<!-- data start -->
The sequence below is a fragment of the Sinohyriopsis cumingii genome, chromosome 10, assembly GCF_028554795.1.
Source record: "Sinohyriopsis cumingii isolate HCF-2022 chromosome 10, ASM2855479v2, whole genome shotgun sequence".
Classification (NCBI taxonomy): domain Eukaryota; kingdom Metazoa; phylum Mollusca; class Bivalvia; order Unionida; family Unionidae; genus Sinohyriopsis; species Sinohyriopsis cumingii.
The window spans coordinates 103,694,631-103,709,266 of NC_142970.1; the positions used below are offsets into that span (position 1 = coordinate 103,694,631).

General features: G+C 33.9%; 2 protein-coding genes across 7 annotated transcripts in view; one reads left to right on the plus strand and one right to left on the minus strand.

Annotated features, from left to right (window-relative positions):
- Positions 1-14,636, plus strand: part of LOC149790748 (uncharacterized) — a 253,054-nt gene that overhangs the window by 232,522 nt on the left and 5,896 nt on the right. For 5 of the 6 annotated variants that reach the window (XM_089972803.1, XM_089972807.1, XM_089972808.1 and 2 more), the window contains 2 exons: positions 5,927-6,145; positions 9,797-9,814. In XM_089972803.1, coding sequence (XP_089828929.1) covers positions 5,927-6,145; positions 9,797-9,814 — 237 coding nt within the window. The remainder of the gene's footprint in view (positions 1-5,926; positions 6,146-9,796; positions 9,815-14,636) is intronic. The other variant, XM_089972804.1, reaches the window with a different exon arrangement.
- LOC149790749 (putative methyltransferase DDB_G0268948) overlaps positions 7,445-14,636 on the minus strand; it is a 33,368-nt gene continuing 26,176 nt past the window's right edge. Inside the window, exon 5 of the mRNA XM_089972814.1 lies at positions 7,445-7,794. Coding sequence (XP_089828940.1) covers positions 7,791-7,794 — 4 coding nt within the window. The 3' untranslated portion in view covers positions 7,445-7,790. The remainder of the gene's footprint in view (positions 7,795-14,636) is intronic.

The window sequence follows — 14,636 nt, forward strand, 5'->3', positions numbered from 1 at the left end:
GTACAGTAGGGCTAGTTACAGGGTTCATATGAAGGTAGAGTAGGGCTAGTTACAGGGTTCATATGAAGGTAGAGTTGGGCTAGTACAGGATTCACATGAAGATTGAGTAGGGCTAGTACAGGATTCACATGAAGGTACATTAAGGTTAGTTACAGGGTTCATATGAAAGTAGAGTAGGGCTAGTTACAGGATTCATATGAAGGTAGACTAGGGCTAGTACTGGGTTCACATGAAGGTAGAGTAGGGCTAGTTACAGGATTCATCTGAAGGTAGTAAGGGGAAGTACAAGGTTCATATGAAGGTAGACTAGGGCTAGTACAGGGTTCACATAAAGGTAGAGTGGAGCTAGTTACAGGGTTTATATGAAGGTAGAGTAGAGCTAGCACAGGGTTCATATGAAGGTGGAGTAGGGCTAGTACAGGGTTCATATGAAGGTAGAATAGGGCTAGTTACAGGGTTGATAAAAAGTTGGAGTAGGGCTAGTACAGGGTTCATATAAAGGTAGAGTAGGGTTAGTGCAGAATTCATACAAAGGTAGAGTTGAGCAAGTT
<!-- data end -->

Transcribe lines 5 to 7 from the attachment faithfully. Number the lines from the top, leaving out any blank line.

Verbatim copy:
General features: G+C 33.9%; 2 protein-coding genes across 7 annotated transcripts in view; one reads left to right on the plus strand and one right to left on the minus strand.

Annotated features, from left to right (window-relative positions):
- Positions 1-14,636, plus strand: part of LOC149790748 (uncharacterized) — a 253,054-nt gene that overhangs the window by 232,522 nt on the left and 5,896 nt on the right. For 5 of the 6 annotated variants that reach the window (XM_089972803.1, XM_089972807.1, XM_089972808.1 and 2 more), the window contains 2 exons: positions 5,927-6,145; positions 9,797-9,814. In XM_089972803.1, coding sequence (XP_089828929.1) covers positions 5,927-6,145; positions 9,797-9,814 — 237 coding nt within the window. The remainder of the gene's footprint in view (positions 1-5,926; positions 6,146-9,796; positions 9,815-14,636) is intronic. The other variant, XM_089972804.1, reaches the window with a different exon arrangement.